This is the shopping season, whether we're buying presents for others or taking advantage of the sales for ourselves. This might add additional financial and social stress, and stress makes some of us eat junk.
Unfortunately, stress selectively packs the weight gain in the middle, extending our waistlines.
Is there anything else gained—other than weight?
Yes, yes, and yes!
The holidays make us happy overall. There is another brain chemical that is also affected by the onset of the holidays—a socially induced one.
We certainly become more social around the holidays. For many of us, the only time we see our families is over the holidays. We are all born with the intrinsic need to affiliate and crave social interactions. These interactions are promoted and rewarded by oxytocin, a brain chemical responsible for the desire to meet a good friend for coffee to talk about nothing important.
Let’s all keep it real this holiday and respect our biological and social natures. Let’s give ourselves permission to increase food intake and not feel guilty about it.
However, let’s also have some general guidelines to make the best out of this:
1. When given a choice between high-fat and high-calorie desserts, go for the high-fat one.
2. Always have a big to-go cup (preferably not disposable) filled with your favorite herbal, non-caffeinated drink.
Mint, raspberry, ginger, lemon, anise, cinnamon, or a mixture of teas are some suggestions—I love pomegranate, hibiscus and raspberry. If you like them sweetened, sweeten with natural honey and not processed white sugar. Invest in a personalized non-disposable cup with a very safe lid, and take it everywhere. This habit leaves your stomach always partially full.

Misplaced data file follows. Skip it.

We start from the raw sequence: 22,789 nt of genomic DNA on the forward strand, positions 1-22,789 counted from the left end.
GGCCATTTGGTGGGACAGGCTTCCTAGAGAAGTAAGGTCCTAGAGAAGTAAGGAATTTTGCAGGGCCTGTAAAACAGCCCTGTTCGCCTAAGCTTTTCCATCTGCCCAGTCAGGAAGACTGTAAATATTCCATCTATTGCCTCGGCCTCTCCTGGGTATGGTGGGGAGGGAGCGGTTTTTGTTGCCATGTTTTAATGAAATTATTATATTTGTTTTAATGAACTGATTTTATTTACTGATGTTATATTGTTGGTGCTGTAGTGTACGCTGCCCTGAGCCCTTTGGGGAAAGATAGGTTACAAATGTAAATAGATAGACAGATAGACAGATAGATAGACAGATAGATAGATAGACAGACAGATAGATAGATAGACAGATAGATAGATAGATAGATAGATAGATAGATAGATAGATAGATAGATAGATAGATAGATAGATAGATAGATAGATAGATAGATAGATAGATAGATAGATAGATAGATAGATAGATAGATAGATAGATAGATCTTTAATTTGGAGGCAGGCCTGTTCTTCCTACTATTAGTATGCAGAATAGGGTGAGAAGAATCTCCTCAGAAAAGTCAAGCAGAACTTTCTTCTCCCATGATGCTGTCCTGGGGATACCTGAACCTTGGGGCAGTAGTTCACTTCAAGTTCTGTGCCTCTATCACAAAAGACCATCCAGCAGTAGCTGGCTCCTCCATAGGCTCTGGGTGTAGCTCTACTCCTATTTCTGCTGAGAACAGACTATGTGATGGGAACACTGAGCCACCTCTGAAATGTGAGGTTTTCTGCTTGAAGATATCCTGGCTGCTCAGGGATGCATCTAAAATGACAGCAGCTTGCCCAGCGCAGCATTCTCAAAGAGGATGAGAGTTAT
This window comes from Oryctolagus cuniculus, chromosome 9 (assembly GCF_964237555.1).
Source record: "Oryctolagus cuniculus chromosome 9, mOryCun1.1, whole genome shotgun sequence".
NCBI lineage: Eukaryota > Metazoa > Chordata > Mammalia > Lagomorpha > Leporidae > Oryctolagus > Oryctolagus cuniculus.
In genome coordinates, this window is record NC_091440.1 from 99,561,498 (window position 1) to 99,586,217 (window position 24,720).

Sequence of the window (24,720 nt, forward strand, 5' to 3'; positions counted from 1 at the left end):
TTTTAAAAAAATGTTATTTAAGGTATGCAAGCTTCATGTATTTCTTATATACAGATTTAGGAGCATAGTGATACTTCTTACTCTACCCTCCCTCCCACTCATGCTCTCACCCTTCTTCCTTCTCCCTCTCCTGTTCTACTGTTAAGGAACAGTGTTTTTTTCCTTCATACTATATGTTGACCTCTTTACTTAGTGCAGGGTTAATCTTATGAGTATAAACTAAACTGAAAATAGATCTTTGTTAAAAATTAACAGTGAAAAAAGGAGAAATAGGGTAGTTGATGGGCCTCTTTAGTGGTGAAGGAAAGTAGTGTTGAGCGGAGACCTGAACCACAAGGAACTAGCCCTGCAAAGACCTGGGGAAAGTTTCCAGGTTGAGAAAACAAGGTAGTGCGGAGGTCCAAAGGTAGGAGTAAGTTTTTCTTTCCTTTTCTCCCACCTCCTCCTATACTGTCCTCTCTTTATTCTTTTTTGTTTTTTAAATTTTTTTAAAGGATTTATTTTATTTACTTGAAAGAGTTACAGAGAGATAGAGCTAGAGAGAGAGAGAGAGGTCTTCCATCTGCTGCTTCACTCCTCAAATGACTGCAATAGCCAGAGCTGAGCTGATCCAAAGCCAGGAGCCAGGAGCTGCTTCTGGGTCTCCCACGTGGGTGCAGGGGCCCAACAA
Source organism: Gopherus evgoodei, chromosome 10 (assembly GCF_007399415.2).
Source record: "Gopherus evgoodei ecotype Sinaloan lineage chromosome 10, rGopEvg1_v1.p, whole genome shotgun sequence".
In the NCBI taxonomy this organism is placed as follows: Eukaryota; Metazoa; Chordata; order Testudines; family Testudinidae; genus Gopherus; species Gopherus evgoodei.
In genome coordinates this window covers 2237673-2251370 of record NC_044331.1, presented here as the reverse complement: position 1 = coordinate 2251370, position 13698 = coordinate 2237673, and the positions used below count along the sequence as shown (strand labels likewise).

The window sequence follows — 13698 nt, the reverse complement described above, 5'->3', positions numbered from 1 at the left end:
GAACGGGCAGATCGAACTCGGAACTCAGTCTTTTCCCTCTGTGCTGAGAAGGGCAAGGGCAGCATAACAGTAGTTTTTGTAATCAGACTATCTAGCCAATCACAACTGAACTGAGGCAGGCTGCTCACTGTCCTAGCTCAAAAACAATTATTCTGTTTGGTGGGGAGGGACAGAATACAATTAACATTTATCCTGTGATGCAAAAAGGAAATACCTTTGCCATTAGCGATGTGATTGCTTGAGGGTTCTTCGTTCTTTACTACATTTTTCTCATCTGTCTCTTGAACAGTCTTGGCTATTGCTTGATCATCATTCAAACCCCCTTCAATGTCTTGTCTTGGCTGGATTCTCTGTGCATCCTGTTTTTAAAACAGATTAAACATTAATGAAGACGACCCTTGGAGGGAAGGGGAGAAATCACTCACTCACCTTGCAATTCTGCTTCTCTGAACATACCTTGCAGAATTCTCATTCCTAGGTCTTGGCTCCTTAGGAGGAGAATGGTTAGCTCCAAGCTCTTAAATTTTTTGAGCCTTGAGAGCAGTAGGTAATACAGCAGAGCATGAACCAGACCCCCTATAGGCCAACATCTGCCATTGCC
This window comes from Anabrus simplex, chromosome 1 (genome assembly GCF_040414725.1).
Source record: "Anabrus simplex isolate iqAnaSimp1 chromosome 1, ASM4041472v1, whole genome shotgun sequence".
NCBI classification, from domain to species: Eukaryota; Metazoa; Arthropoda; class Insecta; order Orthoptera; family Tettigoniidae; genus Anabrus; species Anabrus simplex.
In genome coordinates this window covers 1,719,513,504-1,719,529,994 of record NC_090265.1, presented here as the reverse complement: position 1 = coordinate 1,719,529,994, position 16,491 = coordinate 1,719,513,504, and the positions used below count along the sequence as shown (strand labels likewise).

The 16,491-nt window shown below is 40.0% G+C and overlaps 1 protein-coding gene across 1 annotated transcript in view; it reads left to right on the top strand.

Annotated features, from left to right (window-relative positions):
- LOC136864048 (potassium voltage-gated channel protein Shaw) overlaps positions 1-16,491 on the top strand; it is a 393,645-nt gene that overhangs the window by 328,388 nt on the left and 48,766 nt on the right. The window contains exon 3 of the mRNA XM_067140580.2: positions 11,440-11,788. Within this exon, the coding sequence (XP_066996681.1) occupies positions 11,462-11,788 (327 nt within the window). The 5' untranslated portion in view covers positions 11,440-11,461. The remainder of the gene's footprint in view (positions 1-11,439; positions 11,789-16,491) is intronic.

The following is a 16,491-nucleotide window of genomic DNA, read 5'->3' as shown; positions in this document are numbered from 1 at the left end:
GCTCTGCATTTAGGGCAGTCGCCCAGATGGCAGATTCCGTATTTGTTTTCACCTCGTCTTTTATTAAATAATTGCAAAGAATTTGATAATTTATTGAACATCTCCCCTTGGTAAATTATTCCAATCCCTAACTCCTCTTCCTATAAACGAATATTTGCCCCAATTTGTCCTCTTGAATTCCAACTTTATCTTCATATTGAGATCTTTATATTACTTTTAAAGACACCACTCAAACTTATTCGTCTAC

3. If you have the choice between cake and ice cream, go for natural ice cream.
Ice cream has a high percentage of calcium, whereas many cakes have no nutritional value.
4. Share your favorite desserts.
Making others fat makes you look skinny. Okay, just kidding: Sharing gets your oxytocin high, makes you happier and decreases the amount of calories and fat consumed, but still satisfies your nagging cravings.
5. Avoid commercials displaying mouth-watering foods.
Make your phone calls, offer to make tea, go to the bathroom, whatever you can do to avoid watching these commercials.
6. Don’t start a strict diet during the holidays.
Many diets end up depleting the brain of amino acids required to make serotonin, which causes depressed mood and irritability. Don’t make it hard on yourself during a time when your biology is already making you vulnerable. Don’t miss out on good memories because you have to decline some holiday invitations or ruin others’ spirits because your diet is making you irritable and difficult to accommodate.
1. Ma, Y., Olendzki, B., Li, W., Hafner, A., Chiriboga, D., Hebert, J., … Ockene, I. (2006). Seasonal variation in food intake, physical activity, and body weight in a predominantly overweight population. European Journal of Clinical Nutrition, 60(4), 519–528. http://doi.org/10.1038/sj.ejcn.1602346
2. de Castro, J.M. (1991). Seasonal rhythms of human nutrient intake and meal pattern. Physiology of Behavior, 50 (1): 243-248.
3. Gupta, A. Sharma, P. K., Garg, V. K., et al. (2013). Role of serotonin in seasonal affective disorder. European Review for Medical and Pharmacological Sciences. 2013 Jan;17(1):49-55.